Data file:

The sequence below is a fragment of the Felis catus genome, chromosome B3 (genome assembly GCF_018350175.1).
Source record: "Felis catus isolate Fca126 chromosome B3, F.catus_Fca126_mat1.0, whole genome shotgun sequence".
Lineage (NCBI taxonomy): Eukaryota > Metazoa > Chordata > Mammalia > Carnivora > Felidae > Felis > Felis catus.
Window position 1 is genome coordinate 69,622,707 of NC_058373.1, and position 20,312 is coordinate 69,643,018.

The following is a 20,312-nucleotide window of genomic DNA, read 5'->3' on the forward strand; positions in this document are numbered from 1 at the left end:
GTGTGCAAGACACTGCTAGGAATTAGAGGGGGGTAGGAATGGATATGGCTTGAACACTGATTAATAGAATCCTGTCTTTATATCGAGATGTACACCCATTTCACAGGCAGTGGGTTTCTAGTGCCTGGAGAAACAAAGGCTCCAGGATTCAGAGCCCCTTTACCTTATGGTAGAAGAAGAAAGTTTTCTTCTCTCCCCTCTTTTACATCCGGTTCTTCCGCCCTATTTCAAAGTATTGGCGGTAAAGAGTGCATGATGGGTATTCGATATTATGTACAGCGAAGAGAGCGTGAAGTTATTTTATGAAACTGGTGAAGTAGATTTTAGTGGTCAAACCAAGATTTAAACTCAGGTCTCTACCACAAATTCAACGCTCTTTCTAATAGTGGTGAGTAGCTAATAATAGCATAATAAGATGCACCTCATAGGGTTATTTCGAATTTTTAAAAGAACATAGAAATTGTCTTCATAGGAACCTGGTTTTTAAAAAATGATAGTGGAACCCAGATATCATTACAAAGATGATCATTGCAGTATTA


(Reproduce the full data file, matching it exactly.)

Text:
The sequence below is a fragment of the Felis catus genome, chromosome B3 (genome assembly GCF_018350175.1).
Source record: "Felis catus isolate Fca126 chromosome B3, F.catus_Fca126_mat1.0, whole genome shotgun sequence".
Lineage (NCBI taxonomy): Eukaryota > Metazoa > Chordata > Mammalia > Carnivora > Felidae > Felis > Felis catus.
Window position 1 is genome coordinate 69,622,707 of NC_058373.1, and position 20,312 is coordinate 69,643,018.

The following is a 20,312-nucleotide window of genomic DNA, read 5'->3' on the forward strand; positions in this document are numbered from 1 at the left end:
GTGTGCAAGACACTGCTAGGAATTAGAGGGGGGTAGGAATGGATATGGCTTGAACACTGATTAATAGAATCCTGTCTTTATATCGAGATGTACACCCATTTCACAGGCAGTGGGTTTCTAGTGCCTGGAGAAACAAAGGCTCCAGGATTCAGAGCCCCTTTACCTTATGGTAGAAGAAGAAAGTTTTCTTCTCTCCCCTCTTTTACATCCGGTTCTTCCGCCCTATTTCAAAGTATTGGCGGTAAAGAGTGCATGATGGGTATTCGATATTATGTACAGCGAAGAGAGCGTGAAGTTATTTTATGAAACTGGTGAAGTAGATTTTAGTGGTCAAACCAAGATTTAAACTCAGGTCTCTACCACAAATTCAACGCTCTTTCTAATAGTGGTGAGTAGCTAATAATAGCATAATAAGATGCACCTCATAGGGTTATTTCGAATTTTTAAAAGAACATAGAAATTGTCTTCATAGGAACCTGGTTTTTAAAAAATGATAGTGGAACCCAGATATCATTACAAAGATGATCATTGCAGTATTA